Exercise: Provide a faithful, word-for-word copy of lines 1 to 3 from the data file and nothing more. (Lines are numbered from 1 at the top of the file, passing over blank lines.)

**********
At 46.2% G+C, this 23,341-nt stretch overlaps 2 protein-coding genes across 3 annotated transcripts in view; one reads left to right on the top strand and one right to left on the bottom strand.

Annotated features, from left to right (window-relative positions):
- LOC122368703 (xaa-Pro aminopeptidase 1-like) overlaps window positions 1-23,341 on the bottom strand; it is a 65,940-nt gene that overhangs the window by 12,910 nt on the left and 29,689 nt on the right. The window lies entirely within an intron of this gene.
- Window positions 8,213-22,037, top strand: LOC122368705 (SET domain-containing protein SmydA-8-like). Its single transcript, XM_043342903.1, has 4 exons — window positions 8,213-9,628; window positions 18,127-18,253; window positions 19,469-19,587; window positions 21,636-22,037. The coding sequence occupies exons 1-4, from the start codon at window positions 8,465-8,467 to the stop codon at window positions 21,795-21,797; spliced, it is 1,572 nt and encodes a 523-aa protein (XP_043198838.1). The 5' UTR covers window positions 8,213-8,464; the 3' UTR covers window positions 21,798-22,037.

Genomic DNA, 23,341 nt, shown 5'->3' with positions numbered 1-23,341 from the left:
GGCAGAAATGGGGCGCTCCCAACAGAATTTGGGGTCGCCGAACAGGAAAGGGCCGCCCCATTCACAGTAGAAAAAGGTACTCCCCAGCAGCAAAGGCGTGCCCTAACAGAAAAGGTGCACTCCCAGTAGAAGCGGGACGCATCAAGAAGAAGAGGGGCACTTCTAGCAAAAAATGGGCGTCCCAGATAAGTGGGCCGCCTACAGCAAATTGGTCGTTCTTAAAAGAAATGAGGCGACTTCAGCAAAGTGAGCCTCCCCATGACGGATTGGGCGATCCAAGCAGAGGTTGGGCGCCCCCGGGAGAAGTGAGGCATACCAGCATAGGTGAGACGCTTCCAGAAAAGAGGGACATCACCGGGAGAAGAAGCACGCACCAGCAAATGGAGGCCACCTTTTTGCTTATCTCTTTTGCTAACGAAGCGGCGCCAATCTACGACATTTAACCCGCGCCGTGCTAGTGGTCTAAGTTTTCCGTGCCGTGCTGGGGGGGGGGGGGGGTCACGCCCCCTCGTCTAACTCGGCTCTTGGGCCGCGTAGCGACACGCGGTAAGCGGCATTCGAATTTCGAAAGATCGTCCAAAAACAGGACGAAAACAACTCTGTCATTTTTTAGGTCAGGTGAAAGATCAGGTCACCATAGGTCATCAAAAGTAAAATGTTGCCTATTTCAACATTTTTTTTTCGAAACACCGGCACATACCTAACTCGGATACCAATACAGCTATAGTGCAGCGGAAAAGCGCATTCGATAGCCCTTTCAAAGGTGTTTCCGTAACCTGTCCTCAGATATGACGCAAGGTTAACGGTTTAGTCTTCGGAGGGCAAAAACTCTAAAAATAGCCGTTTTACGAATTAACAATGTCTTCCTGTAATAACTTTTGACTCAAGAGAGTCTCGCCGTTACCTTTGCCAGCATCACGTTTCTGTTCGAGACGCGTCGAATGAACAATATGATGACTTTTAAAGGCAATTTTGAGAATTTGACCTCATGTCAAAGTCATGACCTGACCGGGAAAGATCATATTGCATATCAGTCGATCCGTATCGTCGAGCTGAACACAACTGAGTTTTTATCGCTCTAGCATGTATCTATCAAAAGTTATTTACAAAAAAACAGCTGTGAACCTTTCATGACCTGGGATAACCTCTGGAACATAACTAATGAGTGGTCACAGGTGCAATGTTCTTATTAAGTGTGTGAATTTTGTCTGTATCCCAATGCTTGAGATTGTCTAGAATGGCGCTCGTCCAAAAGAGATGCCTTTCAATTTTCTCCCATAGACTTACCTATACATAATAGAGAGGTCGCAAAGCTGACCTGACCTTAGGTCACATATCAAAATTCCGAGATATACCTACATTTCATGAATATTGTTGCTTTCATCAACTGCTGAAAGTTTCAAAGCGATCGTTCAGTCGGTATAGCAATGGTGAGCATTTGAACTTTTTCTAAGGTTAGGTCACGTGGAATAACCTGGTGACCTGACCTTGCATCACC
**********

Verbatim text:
At 46.2% G+C, this 23,341-nt stretch overlaps 2 protein-coding genes across 3 annotated transcripts in view; one reads left to right on the top strand and one right to left on the bottom strand.

Annotated features, from left to right (window-relative positions):
- LOC122368703 (xaa-Pro aminopeptidase 1-like) overlaps window positions 1-23,341 on the bottom strand; it is a 65,940-nt gene that overhangs the window by 12,910 nt on the left and 29,689 nt on the right. The window lies entirely within an intron of this gene.